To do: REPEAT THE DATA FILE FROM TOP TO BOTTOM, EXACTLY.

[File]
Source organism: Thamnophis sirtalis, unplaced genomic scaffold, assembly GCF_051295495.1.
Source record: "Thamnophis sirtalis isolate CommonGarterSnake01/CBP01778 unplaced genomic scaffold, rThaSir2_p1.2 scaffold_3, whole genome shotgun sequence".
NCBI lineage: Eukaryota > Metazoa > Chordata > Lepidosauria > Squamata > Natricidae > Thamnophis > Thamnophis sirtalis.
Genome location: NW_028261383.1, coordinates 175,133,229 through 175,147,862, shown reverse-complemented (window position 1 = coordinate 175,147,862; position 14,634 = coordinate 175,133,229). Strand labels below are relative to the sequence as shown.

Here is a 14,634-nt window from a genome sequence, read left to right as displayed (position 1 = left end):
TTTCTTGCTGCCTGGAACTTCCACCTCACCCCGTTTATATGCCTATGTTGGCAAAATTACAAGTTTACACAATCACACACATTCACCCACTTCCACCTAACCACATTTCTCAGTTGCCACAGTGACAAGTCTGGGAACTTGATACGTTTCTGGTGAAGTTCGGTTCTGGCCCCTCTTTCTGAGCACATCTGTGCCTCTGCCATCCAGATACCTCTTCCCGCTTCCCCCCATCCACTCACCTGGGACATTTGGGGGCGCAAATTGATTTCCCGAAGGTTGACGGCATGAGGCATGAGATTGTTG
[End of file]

Source organism: Thamnophis sirtalis, unplaced genomic scaffold, assembly GCF_051295495.1.
Source record: "Thamnophis sirtalis isolate CommonGarterSnake01/CBP01778 unplaced genomic scaffold, rThaSir2_p1.2 scaffold_3, whole genome shotgun sequence".
NCBI lineage: Eukaryota > Metazoa > Chordata > Lepidosauria > Squamata > Natricidae > Thamnophis > Thamnophis sirtalis.
Genome location: NW_028261383.1, coordinates 175,133,229 through 175,147,862, shown reverse-complemented (window position 1 = coordinate 175,147,862; position 14,634 = coordinate 175,133,229). Strand labels below are relative to the sequence as shown.

Here is a 14,634-nt window from a genome sequence, read left to right as displayed (position 1 = left end):
TTTCTTGCTGCCTGGAACTTCCACCTCACCCCGTTTATATGCCTATGTTGGCAAAATTACAAGTTTACACAATCACACACATTCACCCACTTCCACCTAACCACATTTCTCAGTTGCCACAGTGACAAGTCTGGGAACTTGATACGTTTCTGGTGAAGTTCGGTTCTGGCCCCTCTTTCTGAGCACATCTGTGCCTCTGCCATCCAGATACCTCTTCCCGCTTCCCCCCATCCACTCACCTGGGACATTTGGGGGCGCAAATTGATTTCCCGAAGGTTGACGGCATGAGGCATGAGATTGTTG